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Sunday, February 9, 2020

God will Shine on You and Make You Bright

5th Sunday in Ordinary Time: - Readings: Isaiah 58:7–10; 1 Corinthians 2:1–5; Matthew 5:13–16

The readings of today make us to reflect over who we are in this world. They also remind us that our faith can never be a private affair, something we can hide as if under a basket.

Taking the first reading from the prophet Isaiah, we see that God has a special place for each one of us.  We are never alone. In general, the running theme in today's reading clarifies our identity and vocation as Christians. We are someone before the Lord when we feed the hungry, shelter the homeless, clothe the naked and heal the sick. Because God is merciful, generous, and just. His arms are open, he gives without counting. God does not know our mathematics, our measures. He is unlimited in love. Hence, He invites us to be so.

The power of God is beyond telling, look at Paul, a person alien to our faith but turned completely upside down with his change of life’s direction. A man given himself completely to the ideology of his religion, opens up to the Spirit of the Lord. Once his life is offered to Jesus there is no looking back. He becomes the founder of many Christian communities. This Paul brought faith to more people than anyone else and helped to shape what we now call Christianity. People listen to him, non-Jews listen to him. He feels humbled by the power of God and how it is working in the lives of people and in his own life. Paul feels deep within that it is not his talent, intelligence that led the people to form communities in Christ but the power of the crucified Christ. He recounts his initial fear when he visited Corinth to proclaim Christ; he came with "fear and trembling". But with the power of God, he could bring so much fruit to the Corinthian community. Therefore, before the power of God human wisdom has no standing.

Paul doesn’t try to draw people by strength, confidence or even certainty. But instead shows who he really is to them – and so who Christ really is. To be Christian is to choose a God who became human, a God who chose to be vulnerable – a God who draws us to each other through our vulnerability. We are called to find ourselves- to be whole- to be as vulnerable as we are- and, in this vulnerability, this humanity, to find God. We could ask ourselves how we take our own vulnerability, limitedness before the pressures of this world. Often we are surrounded by a pressure to be strong and independent...as if to be weak is to be broken. How do you experience this pressure? Do you feel comfortable with it... or is it a strain?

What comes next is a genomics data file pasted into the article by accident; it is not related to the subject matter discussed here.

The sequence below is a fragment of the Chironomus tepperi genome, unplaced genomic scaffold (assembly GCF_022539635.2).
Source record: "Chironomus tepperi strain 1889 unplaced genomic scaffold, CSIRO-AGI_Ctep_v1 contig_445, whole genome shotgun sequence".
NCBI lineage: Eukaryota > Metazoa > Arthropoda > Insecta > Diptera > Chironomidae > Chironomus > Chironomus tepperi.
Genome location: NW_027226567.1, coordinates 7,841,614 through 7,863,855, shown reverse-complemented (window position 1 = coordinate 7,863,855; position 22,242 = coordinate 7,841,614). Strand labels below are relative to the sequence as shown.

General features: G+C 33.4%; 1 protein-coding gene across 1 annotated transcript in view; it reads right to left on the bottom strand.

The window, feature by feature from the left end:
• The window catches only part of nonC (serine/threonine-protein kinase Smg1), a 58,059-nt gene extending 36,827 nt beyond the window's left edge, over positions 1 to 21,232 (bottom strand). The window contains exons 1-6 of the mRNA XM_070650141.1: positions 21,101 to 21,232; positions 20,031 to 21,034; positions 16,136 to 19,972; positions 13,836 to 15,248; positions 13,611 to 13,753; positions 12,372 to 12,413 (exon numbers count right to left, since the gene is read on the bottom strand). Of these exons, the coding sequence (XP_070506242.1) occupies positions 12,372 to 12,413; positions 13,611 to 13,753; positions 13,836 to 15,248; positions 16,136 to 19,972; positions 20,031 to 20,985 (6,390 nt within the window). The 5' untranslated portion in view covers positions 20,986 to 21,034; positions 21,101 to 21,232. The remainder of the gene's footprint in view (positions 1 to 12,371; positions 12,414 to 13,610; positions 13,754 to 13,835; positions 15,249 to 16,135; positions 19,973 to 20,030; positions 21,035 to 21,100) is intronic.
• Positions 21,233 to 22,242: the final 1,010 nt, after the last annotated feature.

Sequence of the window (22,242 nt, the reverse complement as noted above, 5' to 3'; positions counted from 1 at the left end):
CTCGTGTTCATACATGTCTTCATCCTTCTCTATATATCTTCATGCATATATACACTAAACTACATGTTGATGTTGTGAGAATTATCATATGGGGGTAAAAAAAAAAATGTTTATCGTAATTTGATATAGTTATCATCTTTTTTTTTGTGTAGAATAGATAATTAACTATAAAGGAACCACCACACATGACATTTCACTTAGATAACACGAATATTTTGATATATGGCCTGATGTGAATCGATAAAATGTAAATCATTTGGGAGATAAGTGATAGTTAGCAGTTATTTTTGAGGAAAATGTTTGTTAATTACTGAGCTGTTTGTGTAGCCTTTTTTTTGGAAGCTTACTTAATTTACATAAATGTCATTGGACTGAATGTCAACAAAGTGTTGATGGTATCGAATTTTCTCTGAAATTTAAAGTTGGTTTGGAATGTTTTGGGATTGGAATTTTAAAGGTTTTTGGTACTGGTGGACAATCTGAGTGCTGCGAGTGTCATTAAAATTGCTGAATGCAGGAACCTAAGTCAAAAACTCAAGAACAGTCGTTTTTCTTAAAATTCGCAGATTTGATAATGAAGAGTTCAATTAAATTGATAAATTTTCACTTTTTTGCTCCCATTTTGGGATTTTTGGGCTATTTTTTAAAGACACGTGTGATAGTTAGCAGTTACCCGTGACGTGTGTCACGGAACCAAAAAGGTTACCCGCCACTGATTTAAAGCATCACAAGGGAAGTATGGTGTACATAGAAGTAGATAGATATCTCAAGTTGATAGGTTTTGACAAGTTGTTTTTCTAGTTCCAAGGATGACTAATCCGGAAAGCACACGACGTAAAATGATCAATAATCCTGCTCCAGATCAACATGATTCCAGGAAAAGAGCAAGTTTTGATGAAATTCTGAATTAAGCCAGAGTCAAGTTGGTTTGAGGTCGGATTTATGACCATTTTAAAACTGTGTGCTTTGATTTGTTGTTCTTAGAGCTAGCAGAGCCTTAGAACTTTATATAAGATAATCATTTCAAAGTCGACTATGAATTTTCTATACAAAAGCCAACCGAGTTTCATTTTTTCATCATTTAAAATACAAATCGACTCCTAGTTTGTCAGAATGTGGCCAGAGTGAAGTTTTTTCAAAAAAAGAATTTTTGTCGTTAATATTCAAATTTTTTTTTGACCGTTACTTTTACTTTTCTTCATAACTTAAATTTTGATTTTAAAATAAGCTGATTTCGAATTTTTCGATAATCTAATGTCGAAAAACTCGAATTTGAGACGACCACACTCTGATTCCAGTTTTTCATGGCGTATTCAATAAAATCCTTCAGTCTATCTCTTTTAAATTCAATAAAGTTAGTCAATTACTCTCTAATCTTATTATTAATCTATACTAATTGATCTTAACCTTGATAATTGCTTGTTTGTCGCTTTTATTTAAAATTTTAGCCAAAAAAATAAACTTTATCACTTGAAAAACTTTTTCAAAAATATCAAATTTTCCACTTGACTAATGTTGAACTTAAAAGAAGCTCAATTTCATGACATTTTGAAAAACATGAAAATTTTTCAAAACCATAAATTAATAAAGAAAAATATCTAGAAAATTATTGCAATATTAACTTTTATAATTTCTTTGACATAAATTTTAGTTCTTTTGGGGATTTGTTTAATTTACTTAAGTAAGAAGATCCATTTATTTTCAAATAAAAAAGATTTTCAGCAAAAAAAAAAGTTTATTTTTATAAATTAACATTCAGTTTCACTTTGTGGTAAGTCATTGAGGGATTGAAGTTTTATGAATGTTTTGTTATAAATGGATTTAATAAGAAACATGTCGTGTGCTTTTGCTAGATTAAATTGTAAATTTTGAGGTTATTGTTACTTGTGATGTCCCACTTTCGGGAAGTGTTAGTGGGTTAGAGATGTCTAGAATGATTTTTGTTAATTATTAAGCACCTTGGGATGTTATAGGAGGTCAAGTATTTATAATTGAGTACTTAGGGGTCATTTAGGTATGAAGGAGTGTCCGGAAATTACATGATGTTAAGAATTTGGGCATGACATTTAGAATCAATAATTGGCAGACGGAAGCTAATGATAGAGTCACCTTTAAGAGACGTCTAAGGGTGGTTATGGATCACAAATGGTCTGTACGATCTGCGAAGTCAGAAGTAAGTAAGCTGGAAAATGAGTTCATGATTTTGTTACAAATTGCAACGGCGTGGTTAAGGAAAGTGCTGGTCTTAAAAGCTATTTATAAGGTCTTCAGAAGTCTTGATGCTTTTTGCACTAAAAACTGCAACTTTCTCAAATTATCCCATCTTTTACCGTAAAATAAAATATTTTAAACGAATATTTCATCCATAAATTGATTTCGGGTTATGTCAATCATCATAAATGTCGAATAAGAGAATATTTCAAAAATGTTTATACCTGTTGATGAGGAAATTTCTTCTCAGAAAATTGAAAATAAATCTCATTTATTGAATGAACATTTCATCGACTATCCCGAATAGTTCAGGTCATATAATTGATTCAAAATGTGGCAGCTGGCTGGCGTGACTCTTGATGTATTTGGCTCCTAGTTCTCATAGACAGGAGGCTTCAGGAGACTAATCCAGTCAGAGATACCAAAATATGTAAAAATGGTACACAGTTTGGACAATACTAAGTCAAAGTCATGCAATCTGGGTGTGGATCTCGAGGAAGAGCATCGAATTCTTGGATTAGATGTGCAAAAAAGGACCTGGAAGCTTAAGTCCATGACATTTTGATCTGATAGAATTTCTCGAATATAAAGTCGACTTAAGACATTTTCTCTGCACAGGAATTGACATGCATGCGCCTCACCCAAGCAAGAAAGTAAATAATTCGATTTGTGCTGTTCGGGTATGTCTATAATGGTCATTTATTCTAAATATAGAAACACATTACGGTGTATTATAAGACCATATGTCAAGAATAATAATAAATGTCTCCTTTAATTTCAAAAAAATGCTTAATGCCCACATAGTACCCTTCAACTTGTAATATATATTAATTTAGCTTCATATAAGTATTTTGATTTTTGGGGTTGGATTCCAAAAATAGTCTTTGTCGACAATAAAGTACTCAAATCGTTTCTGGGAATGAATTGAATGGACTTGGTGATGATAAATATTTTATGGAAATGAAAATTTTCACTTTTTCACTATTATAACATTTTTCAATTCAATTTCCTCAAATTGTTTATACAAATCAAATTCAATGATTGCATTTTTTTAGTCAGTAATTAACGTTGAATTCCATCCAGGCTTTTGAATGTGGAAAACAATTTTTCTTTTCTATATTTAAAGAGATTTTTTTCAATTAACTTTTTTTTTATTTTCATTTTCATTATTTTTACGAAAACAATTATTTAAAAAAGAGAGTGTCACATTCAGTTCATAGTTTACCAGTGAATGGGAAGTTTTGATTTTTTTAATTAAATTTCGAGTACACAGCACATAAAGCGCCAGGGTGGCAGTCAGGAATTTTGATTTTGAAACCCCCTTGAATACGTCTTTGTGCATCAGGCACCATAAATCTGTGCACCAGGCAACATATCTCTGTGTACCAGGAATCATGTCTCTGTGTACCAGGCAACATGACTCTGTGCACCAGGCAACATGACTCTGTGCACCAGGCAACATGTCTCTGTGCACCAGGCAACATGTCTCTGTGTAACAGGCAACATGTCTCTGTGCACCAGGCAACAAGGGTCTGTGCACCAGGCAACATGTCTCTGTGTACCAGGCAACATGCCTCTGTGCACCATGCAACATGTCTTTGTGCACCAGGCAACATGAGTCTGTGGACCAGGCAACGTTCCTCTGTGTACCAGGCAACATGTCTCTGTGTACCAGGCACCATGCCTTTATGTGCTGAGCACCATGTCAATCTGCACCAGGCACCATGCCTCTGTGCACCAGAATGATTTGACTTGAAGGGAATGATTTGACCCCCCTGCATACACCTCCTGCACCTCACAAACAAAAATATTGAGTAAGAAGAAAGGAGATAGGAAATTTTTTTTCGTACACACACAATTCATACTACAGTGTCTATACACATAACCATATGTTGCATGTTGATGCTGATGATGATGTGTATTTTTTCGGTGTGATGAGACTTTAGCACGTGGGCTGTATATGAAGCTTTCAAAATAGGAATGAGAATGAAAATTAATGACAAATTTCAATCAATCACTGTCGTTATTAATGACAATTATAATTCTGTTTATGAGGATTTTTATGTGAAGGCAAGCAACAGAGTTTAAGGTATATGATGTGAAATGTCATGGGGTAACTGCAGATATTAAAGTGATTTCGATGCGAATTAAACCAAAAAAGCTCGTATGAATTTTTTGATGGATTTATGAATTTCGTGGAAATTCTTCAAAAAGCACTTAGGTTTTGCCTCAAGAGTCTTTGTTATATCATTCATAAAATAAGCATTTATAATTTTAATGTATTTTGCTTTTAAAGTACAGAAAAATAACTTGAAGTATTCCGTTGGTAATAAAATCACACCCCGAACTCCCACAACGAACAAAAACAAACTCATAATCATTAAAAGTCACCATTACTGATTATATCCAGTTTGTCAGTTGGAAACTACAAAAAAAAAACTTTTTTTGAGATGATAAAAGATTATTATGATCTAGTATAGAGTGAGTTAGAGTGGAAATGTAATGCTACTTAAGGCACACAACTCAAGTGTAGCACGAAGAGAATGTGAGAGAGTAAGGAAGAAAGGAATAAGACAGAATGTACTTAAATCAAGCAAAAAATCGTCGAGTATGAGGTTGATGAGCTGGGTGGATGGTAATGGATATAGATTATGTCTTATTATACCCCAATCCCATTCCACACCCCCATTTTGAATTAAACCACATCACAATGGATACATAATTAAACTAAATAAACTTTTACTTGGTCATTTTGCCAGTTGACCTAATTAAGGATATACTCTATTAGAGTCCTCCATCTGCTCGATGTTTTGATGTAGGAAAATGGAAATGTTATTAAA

Living in God is living in vulnerability. St Paul recognises that, in speaking to the Corinthians, he was weak and fearful yet he continues this great task of demonstrating power in faith. Think of those times and ways in which you have felt weak and fearful...perhaps times when you have been under pressure to perform – how did this feel? How did you deal with this? Did the pressure overcome you or did you overcome it?

To be Christian is to choose a God who chose to be vulnerable. God is almighty yet he chooses to be with us in our weakness...how does it feel to choose a vulnerable God? Ours is a relationship of vulnerability. As people who choose this God of vulnerability we, like St. Paul, are drawn to follow Him in becoming fully human...becoming open, vulnerable and real. Pope John XXIII said that “Tenderness is strength at its fullest”.

In today's Gospel Jesus puts so beautifully how we should be: ‘You are the salt of the earth, you are the light of the world’ he says. Salt and light are metaphors about the world. Salt gives taste whereas light takes away the darkness. With these metaphors of salt and light, we might firmly affirm that we should be Christians whose life matter. We should affect others. We cannot be like a stagnate water but flowing fresh river water. There must be a transparent quality to our lives. Our friends and family, our neighbors and fellow citizens, should see reflected in us the light of Christ and through us be attracted to the saving truths of the Gospel. If we live for Christ, we will glow like light. Thus we can be a beacon of hope for others.